Can we talk about the Internet in general for second? The people seem the same, the places seem the same, but the nature of the Internet itself… What is happening there?
I couldn’t resist doing it again. So, in the tradition of finding synchronicity in disparate mediums, please enjoy the latest installment of my insanity. Warning: Explicit Content.
If you like what you read, feel free to share. Basic Rules: Be civil. We are all people and deserve respect. That’s a hard and fast rule, by the way, it is not optional. Other than that, anything goes.
The original point of money was that we realized there were useful activities other than food gathering, and didn't want the useful people doing those activities to starve.Luke McKinney
It’s no secret that millennials are constantly seeking validation. Oh wait, I phrased that incorrectly. That actually is a secret.
You’ll notice a comic with a Bukowski quote running along the side of this article. I read it once, long ago, before I knew what a Bukowski was or that he had such a stunning reputation for being an asshole.
In the great Internet tradition of being an asshole to an asshole, I’m going to pick on Bukowski a bit. But only a bit, I promise.
Our society spends a lot of time in a culture where we speak to each other silently. The difference between verbal and nonverbal communication has long been researched, but many studies still focus on face-to-face conversation. In the silent communication of IM, email, and texting, nonverbal cues are simply not present.
The whole Internet seems to be obsessed with Pokémon Go. While I am loath to weigh in on this matter myself, I think it’s important to make a few notes of the phenomenon while it’s still happening. I know you’ve all been *anxiously* awaiting my thoughts, so without further ado, here they are.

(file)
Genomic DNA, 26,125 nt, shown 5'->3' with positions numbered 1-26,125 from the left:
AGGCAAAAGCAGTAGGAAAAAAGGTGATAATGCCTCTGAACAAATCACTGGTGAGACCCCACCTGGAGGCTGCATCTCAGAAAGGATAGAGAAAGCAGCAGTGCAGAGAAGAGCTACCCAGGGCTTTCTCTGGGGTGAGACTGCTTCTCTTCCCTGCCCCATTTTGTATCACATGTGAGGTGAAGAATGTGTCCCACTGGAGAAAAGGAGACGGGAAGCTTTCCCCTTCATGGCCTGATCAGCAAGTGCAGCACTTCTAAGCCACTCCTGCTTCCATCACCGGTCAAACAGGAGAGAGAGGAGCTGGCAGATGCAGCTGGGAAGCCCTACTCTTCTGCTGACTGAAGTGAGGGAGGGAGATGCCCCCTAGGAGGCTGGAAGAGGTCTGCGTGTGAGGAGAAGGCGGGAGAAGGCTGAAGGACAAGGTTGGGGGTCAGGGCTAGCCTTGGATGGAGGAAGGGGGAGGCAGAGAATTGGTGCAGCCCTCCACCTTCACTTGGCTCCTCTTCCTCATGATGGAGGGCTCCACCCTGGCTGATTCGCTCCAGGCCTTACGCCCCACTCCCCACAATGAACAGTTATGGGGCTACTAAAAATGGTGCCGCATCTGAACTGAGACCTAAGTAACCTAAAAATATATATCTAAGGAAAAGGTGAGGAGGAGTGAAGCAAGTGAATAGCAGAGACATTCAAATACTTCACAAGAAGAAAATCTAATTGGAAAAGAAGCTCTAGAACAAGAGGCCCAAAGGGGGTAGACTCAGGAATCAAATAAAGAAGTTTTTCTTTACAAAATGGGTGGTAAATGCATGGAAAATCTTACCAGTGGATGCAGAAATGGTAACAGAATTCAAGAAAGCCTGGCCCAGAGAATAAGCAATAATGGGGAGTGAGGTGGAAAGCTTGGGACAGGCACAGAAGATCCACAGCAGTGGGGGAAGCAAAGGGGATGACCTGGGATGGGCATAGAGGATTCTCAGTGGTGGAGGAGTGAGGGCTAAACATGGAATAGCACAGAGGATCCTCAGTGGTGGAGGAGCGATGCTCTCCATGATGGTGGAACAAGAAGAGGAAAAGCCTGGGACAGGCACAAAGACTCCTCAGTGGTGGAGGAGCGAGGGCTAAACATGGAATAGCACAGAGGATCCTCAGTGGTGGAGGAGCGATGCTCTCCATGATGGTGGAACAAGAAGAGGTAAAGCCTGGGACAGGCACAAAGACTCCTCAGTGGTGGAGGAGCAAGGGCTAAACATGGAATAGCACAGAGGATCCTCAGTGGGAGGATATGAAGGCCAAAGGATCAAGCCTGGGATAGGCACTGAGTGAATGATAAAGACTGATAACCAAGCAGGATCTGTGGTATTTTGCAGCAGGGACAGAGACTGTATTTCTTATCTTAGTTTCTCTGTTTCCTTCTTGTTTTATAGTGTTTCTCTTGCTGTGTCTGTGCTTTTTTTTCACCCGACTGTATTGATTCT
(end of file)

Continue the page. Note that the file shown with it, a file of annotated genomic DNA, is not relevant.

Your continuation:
After unsuccessfully attempting (yet again) to navigate the deluge of online options for learning code, I decided that I may not be starting in the right place. Realizing this, I started to make some qualifying assessments.
Having taken my thoughts to a close group of friends to look over and (potentially) destroy, several counterpoints to my hypothesis on Our Relationship to Learning have arisen that I think warrant a response.
Consider this response to the advantages of harnessing human questioning over Internet questioning.
What might be the most important [advantage] is that you get human-to-human contact and connection, which is becoming harder and harder to find in this day and age. That personal touch, that human connection is one of the only things that keeps us from flat out becoming computers, and one of the only things that makes being human preferable to being a computer.
I have been hesitant to write about this particular dystopian alternative for over a year, because in order for my fears of data mining to come true, our society will have to continue on our current trajectory of rampant consumption and growth at all costs.